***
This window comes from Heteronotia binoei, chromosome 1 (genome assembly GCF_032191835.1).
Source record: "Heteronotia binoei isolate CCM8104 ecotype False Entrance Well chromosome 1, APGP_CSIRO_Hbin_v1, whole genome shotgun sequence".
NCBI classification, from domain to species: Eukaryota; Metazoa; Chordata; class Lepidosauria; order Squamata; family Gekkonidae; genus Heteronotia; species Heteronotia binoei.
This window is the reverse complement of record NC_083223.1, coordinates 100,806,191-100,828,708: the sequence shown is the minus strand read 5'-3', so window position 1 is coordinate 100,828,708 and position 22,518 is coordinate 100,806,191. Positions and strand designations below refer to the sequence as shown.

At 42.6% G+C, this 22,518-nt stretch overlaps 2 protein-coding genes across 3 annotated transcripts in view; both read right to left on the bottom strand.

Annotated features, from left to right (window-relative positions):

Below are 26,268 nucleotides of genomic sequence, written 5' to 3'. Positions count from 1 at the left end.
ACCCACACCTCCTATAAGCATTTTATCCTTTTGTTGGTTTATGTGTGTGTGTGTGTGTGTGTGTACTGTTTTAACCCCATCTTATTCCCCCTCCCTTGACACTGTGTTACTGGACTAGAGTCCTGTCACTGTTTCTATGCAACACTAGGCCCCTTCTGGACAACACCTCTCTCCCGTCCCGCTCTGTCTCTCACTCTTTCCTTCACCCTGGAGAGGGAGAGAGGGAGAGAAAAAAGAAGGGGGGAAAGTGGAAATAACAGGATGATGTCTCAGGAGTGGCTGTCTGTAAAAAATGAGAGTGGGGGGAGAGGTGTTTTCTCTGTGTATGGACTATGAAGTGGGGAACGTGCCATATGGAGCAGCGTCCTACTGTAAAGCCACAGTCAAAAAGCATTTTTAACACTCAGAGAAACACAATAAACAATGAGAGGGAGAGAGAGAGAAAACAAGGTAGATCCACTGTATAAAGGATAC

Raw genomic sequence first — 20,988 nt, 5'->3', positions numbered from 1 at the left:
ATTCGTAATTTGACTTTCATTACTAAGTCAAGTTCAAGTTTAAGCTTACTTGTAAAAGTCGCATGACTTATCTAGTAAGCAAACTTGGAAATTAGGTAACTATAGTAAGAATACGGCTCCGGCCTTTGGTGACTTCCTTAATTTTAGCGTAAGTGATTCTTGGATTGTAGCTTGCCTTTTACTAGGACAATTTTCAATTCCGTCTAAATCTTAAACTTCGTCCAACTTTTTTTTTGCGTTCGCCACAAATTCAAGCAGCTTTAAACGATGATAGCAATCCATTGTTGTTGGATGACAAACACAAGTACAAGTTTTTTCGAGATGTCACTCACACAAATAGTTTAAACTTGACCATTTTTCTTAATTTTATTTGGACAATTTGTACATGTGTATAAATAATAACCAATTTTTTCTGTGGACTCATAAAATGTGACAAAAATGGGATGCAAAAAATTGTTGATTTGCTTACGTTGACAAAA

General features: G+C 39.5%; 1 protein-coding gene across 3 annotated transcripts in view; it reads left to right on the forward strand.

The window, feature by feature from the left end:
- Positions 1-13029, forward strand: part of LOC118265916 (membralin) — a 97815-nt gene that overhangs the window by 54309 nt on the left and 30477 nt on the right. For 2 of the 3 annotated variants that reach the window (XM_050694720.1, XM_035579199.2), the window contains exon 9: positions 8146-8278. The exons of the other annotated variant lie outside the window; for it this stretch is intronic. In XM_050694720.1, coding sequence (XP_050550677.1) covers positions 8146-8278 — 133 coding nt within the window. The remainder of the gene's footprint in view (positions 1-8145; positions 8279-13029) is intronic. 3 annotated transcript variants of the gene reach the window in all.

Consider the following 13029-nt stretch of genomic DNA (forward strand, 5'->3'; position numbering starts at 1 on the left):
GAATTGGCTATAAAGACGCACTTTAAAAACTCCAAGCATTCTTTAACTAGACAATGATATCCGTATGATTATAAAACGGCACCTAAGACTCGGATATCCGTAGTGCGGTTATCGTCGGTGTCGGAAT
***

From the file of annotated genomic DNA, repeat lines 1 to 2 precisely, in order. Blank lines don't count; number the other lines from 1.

This window comes from Heteronotia binoei, chromosome 1 (genome assembly GCF_032191835.1).
Source record: "Heteronotia binoei isolate CCM8104 ecotype False Entrance Well chromosome 1, APGP_CSIRO_Hbin_v1, whole genome shotgun sequence".